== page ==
This still isn't really what I thought I would post since I still want to post something that responds more to the many many good thoughts circulating out there on Jeff's, Jenny's, Derek's, Collin's, Robert's, Clancy's (et. al?) , but for now, just this slightly more fleshed out version of #1 below.
Which is this: Why do books designed to introduce new composition teachers to composition (like the two Fulkerson compares) actually deal very little with writing itself? With, I might say, rhetoric? This connects up, I think, with Robert's point about Fulkerson's somewhat dismissiveness about Covino's rhetoric chapter in the Tate et al. collection. But, really, every time I've taught the course for new teaching assistants, I've asked myself this question. I get information about rhetorical thinking in where I can, but the anxiety always seems to be on how more than on what. Or is it an anxiety created by ourselves (ie, by our discipline)? How to teach writing divorced from what are we teaching. Of course it's also all connected up with labor issues (why do we ask people without knowledge of writing qua writing to teach writing anyway?). But it makes for a curious discipline, no? A discipline in which the question, pace Fulkerson, is "what is good writing," as if we all already had decided what writing is.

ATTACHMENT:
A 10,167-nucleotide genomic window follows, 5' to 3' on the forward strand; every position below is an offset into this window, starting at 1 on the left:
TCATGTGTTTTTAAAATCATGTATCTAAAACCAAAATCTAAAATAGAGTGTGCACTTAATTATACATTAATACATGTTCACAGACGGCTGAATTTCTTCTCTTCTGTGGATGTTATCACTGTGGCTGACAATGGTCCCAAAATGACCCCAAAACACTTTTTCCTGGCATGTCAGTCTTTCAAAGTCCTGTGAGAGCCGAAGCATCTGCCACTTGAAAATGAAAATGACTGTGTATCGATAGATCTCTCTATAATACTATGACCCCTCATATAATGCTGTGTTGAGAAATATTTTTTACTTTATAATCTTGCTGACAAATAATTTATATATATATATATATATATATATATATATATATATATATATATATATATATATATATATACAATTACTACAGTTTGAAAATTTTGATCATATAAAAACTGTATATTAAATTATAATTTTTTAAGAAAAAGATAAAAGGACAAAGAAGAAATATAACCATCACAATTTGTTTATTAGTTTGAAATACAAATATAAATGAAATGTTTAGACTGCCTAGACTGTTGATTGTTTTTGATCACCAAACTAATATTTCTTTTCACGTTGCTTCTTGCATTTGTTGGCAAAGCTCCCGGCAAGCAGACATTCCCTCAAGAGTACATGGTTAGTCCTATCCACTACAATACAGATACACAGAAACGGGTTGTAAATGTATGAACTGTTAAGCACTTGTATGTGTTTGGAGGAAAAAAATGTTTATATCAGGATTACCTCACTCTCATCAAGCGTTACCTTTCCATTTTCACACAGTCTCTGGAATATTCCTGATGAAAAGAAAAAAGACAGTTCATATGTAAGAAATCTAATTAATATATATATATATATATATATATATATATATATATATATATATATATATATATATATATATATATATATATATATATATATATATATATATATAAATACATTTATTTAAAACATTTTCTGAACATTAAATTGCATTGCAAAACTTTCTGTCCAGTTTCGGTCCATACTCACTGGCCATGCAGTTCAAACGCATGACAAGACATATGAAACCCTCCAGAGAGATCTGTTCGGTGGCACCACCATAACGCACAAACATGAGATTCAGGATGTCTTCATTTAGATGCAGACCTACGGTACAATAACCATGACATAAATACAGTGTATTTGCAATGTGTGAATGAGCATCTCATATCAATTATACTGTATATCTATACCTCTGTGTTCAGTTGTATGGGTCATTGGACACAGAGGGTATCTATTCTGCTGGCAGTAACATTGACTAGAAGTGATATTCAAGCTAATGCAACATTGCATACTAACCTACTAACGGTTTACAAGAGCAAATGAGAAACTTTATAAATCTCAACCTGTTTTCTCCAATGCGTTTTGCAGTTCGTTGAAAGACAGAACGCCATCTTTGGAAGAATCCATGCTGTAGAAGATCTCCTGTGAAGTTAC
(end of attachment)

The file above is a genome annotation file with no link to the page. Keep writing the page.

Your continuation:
And this connects, I think, with the technology question, too (see Jeff and Collin, esp.). Whether technology is seen as techne, as invention, or whether technology is seen as just another way of saying paper and pen.
(I'll add links in a moment or in the morning; sorry to all those I've referred to without linking. Update: Done!)